UK Agency Body Hits Back at ‘Junk Food’ Ad Critics

15 August 2003

Britain's Institute of Practitioners in Advertising today (Friday) counterattacked in the war against the growing legion of opposition to the advertising to childrenof so-called junk foods.

With a defensive battle cry borrowed from the US – freedom of commercial expression – the IPA condemned the call for a ban on such advertising as “naïve, ill conceived and in many cases nothing other than an excuse to shift the blame for increasing levels of obesity to an easy and visible target”.

It cited a number of facts about influences on food choices and causes of obesity …

• Obesity is due largely to decreasing energy output not more calorific input, the abdication of parental responsibility and changing social needs.

• Advertising is ranked the 7th factor influencing a child’s food choice well below other factors such as parental guidance.

• There is no evidence that advertising is responsible for obesity levels.

• Strict regulation already exists in the UK and research shows further restrictions would have no impact on the choice of foods by children or adults.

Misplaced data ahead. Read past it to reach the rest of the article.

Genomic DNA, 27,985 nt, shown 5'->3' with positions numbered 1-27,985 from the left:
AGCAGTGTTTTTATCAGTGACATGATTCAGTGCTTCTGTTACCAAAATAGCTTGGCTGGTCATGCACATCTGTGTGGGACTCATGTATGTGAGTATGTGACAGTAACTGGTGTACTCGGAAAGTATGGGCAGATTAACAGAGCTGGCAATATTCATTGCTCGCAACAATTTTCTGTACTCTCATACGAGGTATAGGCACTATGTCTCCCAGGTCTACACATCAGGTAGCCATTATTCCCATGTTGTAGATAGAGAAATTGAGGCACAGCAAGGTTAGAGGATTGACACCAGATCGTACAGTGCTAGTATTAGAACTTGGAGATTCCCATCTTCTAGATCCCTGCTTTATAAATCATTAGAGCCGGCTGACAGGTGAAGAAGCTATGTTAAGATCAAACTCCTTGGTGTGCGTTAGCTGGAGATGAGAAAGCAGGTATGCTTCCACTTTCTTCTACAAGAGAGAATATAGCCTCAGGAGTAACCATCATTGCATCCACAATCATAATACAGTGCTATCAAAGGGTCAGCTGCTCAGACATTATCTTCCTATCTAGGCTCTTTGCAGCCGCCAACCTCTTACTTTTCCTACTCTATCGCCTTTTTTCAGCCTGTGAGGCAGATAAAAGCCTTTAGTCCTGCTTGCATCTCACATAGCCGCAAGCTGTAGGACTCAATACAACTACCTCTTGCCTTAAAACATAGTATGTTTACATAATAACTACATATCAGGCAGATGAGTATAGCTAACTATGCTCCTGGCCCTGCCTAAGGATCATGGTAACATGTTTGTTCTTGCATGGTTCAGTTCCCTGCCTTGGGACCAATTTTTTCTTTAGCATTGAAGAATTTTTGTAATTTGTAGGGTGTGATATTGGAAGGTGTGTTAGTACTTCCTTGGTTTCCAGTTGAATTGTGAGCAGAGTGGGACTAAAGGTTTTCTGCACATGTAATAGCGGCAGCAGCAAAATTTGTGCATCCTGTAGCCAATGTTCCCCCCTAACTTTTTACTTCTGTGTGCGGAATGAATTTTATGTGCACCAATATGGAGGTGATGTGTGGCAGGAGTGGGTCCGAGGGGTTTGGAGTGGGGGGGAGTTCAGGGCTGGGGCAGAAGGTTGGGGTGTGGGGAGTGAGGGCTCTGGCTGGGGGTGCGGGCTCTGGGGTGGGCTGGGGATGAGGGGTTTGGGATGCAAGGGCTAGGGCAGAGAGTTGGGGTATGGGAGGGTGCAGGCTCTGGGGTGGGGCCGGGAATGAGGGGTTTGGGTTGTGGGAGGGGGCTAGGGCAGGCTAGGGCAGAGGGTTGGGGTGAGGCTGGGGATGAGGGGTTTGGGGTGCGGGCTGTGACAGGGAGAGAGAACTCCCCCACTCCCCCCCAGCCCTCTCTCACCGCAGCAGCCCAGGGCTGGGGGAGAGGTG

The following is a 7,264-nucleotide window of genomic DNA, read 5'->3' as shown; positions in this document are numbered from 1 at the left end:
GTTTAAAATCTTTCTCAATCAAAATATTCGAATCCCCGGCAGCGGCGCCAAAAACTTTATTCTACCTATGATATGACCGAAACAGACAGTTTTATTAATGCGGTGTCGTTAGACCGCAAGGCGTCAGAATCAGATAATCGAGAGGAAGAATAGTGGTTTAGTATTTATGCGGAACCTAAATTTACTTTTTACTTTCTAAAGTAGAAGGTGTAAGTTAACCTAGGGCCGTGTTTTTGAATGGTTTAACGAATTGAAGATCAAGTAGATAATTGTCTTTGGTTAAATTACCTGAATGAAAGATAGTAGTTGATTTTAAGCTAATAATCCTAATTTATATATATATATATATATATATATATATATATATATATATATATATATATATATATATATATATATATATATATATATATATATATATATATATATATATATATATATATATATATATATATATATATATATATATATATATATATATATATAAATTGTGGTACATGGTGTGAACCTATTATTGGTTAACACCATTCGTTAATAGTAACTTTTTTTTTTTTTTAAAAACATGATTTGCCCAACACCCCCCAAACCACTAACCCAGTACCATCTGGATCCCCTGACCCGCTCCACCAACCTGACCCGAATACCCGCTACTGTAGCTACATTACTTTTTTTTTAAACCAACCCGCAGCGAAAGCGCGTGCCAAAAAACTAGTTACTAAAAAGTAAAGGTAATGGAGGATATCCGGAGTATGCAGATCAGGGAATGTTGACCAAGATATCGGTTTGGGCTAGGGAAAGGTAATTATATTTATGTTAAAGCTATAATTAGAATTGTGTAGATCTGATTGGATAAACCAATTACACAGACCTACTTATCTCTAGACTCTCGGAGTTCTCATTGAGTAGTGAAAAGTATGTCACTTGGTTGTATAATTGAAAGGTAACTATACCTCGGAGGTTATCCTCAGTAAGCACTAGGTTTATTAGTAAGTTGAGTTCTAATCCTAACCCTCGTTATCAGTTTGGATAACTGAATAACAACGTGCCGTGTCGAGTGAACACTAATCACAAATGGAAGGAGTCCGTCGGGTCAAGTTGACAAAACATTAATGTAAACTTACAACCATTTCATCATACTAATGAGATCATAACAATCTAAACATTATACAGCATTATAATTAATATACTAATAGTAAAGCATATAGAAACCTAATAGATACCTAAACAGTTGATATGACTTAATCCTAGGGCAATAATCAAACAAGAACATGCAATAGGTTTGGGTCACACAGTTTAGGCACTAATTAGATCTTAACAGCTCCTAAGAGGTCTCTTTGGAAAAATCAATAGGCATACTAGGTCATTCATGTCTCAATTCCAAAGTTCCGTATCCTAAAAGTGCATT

The IPA pointed out that calorific intake has actually fallen in the past 20 years and the key factor in rising levels of obesity is not so much changing eating habits as falling activity levels.

The average walking distance per person has declined dramatically since 1986. The number of walking trips made by 5-10 year olds has fallen by 17% and by 29% in those aged between 11 and5.

Then the clarion call in defence of freedom of commercial expression.

“It must be the foundation of any free democratic society that if a product or service is legal, and subject to responsible and legitimate regulation where appropriate as is the case in the UK, then there exists a legal right to market that product or service. The importance of freedom of commercial expression cannot be ignored or undervalued; it is the basis of the success of the industrialised world.”

But some observers believe the IPA’s credible and doughty defence was not helped by a descent into nose-thumbing: “It maybe that leaders of certain consumer groups want us all to live in a cave eating root vegetables,” said the body, “but the majority of the British population believe and support a free economic market.

Data sourced from: IPA Online (UK); additional content by WARC staff